The second incident occurred in November, 1979, when Cosmo received a telephone call from Anthony inquiring whether Cosmo had the $2,500 he owed to Anthony. Consistent with the September extortion, Anthony warned Cosmo to "get the money or else". Despite the fact that he did not owe any money to Anthony, Cosmo told him he would get it in a few days. Again Cosmo borrowed the money, and upon notification by telephone of this fact, Anthony again came to Cosmo's house to pick it up.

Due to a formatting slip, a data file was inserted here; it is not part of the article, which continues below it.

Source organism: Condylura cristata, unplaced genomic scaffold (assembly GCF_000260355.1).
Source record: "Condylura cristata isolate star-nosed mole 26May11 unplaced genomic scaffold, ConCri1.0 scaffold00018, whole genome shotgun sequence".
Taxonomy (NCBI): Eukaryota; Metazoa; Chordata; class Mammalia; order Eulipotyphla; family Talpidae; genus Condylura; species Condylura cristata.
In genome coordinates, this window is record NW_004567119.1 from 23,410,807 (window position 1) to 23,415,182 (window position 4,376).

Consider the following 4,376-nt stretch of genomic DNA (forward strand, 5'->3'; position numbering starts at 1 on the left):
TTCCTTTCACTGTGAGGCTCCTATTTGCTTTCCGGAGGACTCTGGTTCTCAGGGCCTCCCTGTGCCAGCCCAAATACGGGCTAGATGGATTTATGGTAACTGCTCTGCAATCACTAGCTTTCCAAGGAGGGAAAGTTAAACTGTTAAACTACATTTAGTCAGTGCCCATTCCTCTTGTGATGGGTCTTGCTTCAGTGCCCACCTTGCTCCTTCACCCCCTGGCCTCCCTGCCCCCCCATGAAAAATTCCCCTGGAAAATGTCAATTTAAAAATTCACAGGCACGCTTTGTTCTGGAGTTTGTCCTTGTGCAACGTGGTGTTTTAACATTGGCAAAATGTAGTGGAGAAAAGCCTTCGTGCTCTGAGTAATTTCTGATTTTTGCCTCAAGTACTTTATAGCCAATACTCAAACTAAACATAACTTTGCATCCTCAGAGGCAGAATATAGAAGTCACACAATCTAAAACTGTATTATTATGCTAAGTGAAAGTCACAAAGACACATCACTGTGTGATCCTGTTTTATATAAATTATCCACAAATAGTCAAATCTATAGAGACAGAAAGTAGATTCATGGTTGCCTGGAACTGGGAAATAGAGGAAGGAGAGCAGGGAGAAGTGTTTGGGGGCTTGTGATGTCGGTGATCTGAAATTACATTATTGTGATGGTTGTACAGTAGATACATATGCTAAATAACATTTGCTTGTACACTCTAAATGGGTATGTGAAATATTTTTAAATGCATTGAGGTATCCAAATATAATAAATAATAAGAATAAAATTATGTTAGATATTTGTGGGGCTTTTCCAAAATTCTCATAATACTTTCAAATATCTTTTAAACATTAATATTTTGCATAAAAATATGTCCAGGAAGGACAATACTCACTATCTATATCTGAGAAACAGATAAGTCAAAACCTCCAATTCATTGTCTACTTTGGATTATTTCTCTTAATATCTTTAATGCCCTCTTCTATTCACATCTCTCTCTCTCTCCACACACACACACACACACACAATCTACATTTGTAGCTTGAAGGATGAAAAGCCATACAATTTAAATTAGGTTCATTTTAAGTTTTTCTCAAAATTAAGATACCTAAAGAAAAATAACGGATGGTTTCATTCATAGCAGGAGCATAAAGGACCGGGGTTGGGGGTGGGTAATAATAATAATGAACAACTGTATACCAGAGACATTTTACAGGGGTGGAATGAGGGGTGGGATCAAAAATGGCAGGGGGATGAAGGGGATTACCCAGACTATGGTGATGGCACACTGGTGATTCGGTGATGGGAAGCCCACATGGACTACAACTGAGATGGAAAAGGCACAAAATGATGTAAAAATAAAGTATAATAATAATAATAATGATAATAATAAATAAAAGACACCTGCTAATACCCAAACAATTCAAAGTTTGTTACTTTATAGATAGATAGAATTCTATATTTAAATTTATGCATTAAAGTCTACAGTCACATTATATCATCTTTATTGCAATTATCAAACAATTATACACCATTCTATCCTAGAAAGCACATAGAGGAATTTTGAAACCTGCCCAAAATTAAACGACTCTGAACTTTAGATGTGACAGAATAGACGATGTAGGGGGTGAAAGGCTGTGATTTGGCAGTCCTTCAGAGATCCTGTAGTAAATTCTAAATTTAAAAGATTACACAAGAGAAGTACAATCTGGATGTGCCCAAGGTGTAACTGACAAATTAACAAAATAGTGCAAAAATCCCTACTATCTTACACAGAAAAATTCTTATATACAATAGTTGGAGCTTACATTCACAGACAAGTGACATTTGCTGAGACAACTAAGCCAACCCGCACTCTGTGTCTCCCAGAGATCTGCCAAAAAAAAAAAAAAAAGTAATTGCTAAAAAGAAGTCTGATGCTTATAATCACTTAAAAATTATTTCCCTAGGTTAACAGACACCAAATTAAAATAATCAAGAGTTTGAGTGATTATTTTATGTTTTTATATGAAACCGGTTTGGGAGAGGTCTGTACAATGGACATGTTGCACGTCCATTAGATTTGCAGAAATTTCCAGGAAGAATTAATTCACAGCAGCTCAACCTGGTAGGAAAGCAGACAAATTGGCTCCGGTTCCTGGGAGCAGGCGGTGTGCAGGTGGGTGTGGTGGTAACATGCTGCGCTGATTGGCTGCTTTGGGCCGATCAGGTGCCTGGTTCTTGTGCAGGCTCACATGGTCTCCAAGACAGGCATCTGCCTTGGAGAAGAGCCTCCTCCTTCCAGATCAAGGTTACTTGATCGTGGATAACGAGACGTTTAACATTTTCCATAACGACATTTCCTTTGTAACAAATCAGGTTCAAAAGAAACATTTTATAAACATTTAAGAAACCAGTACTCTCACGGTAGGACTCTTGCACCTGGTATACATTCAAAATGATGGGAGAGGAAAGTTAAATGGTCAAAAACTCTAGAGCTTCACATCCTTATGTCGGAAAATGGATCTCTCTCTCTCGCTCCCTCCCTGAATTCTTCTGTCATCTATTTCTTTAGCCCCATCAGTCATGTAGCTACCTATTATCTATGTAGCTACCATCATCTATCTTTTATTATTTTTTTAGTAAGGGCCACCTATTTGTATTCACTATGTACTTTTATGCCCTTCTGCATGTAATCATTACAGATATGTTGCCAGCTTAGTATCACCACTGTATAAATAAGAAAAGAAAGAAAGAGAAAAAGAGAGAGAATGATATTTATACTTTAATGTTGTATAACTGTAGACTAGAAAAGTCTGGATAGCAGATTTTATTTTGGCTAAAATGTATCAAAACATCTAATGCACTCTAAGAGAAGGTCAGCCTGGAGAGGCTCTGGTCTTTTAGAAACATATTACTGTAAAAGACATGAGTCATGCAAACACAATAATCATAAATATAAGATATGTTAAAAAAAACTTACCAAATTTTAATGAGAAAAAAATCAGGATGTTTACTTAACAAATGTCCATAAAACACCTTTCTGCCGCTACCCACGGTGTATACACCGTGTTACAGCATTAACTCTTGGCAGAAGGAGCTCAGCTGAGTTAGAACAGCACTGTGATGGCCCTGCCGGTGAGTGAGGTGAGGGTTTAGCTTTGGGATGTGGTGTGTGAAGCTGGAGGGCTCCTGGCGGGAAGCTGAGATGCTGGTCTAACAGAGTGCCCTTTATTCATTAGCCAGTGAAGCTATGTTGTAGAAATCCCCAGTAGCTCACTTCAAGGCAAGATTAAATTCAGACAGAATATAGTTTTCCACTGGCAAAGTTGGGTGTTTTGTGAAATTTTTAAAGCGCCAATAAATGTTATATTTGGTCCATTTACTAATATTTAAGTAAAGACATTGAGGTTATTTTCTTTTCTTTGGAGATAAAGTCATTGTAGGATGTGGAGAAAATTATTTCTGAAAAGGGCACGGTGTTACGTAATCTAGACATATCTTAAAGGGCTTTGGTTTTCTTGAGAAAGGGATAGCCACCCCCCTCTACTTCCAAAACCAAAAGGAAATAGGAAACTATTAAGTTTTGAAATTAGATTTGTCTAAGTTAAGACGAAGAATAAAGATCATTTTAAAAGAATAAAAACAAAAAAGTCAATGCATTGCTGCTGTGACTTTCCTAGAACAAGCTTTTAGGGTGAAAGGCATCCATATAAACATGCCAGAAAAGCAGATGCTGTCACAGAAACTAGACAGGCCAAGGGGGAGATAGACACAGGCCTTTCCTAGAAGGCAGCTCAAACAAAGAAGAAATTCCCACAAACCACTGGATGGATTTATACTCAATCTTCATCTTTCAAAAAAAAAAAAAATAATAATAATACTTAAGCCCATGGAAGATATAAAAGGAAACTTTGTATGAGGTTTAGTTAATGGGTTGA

The third incident, the one described in count I of the indictment, occurred a few weeks later, in mid-December, 1979. Cosmo received a telephone call from Anthony inquiring whether Jimmy Minnick still installed carpet for his livelihood and whether Cosmo still worked for him. When Cosmo responded in the affirmative, Anthony said he needed carpet for his basement and asked Cosmo to make the necessary arrangements for its installation. Cosmo said he and Minnick would stop by to measure the area, discuss the type of carpet to be installed, and quote a price for the job. This Cosmo did without incident. The next morning when Cosmo and his employer arrived at Anthony's house to install the carpet, a group of men including defendants Anthony DiPasquale and August Redding, were playing cards. Later in the morning when Cosmo went to leave to take his car to his wife, he was stopped at the door by Redding who hit him, knocking him to the floor. As Cosmo lay there, he was kicked and punched by Redding, and then hit by Anthony in the side of the head with a fireplace poker. Anthony continued to beat Cosmo with the poker finally rendering him unconscious. When Cosmo awoke in the basement of the house, he was handcuffed to a pinball machine. Anthony was at the top of the stairs shouting that if Cosmo did not have "the money" he would die. Cosmo then agreed to borrow money to pay Anthony. Beaten and bloodied, Cosmo went to leave the house only to be stopped by Victor Szwanki who beat him again. *fn5" Soon thereafter, Cosmo was released eight blocks from his house with a towel over his head. As a result of this beating, Cosmo was hospitalized for three or four days. Upon his release from the hospital, however, Cosmo again borrowed the money from a family member and paid Anthony.